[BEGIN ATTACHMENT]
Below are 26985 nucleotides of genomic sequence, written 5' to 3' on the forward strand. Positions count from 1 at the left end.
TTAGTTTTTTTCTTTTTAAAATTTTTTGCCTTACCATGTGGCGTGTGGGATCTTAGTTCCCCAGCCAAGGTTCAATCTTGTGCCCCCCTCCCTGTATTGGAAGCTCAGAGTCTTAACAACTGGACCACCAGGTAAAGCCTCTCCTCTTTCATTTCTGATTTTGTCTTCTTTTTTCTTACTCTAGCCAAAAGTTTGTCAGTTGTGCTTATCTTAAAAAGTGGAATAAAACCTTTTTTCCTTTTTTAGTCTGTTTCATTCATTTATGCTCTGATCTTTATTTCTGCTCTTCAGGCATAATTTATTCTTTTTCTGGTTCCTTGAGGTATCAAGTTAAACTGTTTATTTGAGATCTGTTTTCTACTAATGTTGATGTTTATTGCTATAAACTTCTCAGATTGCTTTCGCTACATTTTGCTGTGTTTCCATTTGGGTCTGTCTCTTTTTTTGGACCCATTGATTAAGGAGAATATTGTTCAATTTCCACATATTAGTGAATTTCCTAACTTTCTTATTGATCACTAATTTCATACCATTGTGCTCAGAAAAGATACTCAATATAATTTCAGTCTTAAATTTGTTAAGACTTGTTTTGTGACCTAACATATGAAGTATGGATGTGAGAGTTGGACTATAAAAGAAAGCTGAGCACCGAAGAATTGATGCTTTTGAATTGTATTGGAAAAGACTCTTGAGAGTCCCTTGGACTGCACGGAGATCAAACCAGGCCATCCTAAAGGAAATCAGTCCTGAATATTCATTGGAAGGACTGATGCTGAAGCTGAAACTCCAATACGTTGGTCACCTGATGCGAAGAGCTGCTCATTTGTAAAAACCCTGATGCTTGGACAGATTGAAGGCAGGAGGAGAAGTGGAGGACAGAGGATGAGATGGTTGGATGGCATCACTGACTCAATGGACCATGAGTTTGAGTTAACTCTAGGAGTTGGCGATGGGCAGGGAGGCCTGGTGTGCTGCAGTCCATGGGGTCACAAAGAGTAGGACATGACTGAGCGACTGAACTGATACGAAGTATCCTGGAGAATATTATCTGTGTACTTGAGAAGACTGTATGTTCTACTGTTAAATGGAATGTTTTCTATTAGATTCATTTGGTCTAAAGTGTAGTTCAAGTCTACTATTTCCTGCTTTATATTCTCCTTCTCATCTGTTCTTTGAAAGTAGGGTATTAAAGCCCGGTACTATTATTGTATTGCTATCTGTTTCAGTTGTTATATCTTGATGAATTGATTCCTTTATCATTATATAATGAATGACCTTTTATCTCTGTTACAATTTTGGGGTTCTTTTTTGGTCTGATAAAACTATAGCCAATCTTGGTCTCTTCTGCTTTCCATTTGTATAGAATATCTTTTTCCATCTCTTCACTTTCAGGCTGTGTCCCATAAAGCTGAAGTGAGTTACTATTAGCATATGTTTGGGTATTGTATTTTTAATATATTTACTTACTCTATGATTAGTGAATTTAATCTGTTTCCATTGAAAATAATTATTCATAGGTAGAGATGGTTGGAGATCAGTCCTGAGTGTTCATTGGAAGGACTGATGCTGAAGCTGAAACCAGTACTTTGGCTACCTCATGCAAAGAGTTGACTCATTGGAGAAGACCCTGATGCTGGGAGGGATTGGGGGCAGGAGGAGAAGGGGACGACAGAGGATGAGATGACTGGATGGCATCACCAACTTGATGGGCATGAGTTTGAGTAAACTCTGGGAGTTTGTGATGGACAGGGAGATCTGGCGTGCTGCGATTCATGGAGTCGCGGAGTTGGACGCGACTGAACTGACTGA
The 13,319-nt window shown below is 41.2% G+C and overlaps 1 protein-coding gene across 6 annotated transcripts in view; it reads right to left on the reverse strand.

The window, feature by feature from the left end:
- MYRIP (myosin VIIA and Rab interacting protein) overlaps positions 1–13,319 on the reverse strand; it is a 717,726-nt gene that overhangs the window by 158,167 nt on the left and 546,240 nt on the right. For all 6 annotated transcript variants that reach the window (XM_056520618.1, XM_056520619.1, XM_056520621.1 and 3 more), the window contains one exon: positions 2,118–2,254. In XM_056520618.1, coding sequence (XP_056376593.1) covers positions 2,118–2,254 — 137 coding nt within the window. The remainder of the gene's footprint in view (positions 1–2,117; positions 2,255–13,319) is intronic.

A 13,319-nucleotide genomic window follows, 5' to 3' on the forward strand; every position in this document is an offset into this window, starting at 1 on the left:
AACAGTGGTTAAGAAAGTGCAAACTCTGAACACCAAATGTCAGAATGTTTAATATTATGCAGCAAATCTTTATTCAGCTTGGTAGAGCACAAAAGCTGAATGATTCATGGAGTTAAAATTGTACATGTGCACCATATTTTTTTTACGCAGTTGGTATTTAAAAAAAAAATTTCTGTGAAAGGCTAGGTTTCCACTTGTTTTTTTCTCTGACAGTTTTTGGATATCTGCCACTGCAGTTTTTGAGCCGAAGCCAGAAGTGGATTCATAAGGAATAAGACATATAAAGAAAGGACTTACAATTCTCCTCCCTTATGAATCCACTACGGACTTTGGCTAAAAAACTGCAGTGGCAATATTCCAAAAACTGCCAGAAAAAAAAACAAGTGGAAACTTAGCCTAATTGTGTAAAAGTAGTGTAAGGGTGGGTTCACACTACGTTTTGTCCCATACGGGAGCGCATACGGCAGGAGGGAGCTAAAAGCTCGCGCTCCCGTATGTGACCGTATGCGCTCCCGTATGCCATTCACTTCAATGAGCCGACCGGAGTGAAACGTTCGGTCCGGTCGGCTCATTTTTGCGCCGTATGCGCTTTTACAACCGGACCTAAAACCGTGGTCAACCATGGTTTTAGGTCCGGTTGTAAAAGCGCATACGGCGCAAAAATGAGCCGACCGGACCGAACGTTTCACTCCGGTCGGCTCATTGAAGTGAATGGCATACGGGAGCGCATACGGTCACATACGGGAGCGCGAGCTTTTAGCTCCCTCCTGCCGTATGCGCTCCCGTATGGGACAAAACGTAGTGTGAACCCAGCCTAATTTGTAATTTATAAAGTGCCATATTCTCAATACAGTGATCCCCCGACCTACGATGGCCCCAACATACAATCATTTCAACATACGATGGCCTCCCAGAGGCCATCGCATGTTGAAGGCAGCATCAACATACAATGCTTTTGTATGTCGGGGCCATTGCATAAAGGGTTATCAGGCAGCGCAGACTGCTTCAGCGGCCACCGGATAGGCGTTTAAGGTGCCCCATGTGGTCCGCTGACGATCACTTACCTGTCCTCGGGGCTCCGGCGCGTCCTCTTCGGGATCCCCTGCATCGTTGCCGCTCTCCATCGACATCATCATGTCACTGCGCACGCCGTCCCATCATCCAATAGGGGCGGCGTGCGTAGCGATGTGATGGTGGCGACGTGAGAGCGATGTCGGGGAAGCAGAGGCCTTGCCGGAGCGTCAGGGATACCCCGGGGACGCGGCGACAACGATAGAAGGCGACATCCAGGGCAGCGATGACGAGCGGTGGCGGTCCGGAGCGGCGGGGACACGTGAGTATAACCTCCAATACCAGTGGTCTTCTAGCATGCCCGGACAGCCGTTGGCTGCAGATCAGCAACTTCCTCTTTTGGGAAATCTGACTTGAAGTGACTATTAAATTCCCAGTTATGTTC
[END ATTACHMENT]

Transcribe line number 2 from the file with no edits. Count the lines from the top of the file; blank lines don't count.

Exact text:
TTAGTTTTTTTCTTTTTAAAATTTTTTGCCTTACCATGTGGCGTGTGGGATCTTAGTTCCCCAGCCAAGGTTCAATCTTGTGCCCCCCTCCCTGTATTGGAAGCTCAGAGTCTTAACAACTGGACCACCAGGTAAAGCCTCTCCTCTTTCATTTCTGATTTTGTCTTCTTTTTTCTTACTCTAGCCAAAAGTTTGTCAGTTGTGCTTATCTTAAAAAGTGGAATAAAACCTTTTTTCCTTTTTTAGTCTGTTTCATTCATTTATGCTCTGATCTTTATTTCTGCTCTTCAGGCATAATTTATTCTTTTTCTGGTTCCTTGAGGTATCAAGTTAAACTGTTTATTTGAGATCTGTTTTCTACTAATGTTGATGTTTATTGCTATAAACTTCTCAGATTGCTTTCGCTACATTTTGCTGTGTTTCCATTTGGGTCTGTCTCTTTTTTTGGACCCATTGATTAAGGAGAATATTGTTCAATTTCCACATATTAGTGAATTTCCTAACTTTCTTATTGATCACTAATTTCATACCATTGTGCTCAGAAAAGATACTCAATATAATTTCAGTCTTAAATTTGTTAAGACTTGTTTTGTGACCTAACATATGAAGTATGGATGTGAGAGTTGGACTATAAAAGAAAGCTGAGCACCGAAGAATTGATGCTTTTGAATTGTATTGGAAAAGACTCTTGAGAGTCCCTTGGACTGCACGGAGATCAAACCAGGCCATCCTAAAGGAAATCAGTCCTGAATATTCATTGGAAGGACTGATGCTGAAGCTGAAACTCCAATACGTTGGTCACCTGATGCGAAGAGCTGCTCATTTGTAAAAACCCTGATGCTTGGACAGATTGAAGGCAGGAGGAGAAGTGGAGGACAGAGGATGAGATGGTTGGATGGCATCACTGACTCAATGGACCATGAGTTTGAGTTAACTCTAGGAGTTGGCGATGGGCAGGGAGGCCTGGTGTGCTGCAGTCCATGGGGTCACAAAGAGTAGGACATGACTGAGCGACTGAACTGATACGAAGTATCCTGGAGAATATTATCTGTGTACTTGAGAAGACTGTATGTTCTACTGTTAAATGGAATGTTTTCTATTAGATTCATTTGGTCTAAAGTGTAGTTCAAGTCTACTATTTCCTGCTTTATATTCTCCTTCTCATCTGTTCTTTGAAAGTAGGGTATTAAAGCCCGGTACTATTATTGTATTGCTATCTGTTTCAGTTGTTATATCTTGATGAATTGATTCCTTTATCATTATATAATGAATGACCTTTTATCTCTGTTACAATTTTGGGGTTCTTTTTTGGTCTGATAAAACTATAGCCAATCTTGGTCTCTTCTGCTTTCCATTTGTATAGAATATCTTTTTCCATCTCTTCACTTTCAGGCTGTGTCCCATAAAGCTGAAGTGAGTTACTATTAGCATATGTTTGGGTATTGTATTTTTAATATATTTACTTACTCTATGATTAGTGAATTTAATCTGTTTCCATTGAAAATAATTATTCATAGGTAGAGATGGTTGGAGATCAGTCCTGAGTGTTCATTGGAAGGACTGATGCTGAAGCTGAAACCAGTACTTTGGCTACCTCATGCAAAGAGTTGACTCATTGGAGAAGACCCTGATGCTGGGAGGGATTGGGGGCAGGAGGAGAAGGGGACGACAGAGGATGAGATGACTGGATGGCATCACCAACTTGATGGGCATGAGTTTGAGTAAACTCTGGGAGTTTGTGATGGACAGGGAGATCTGGCGTGCTGCGATTCATGGAGTCGCGGAGTTGGACGCGACTGAACTGACTGA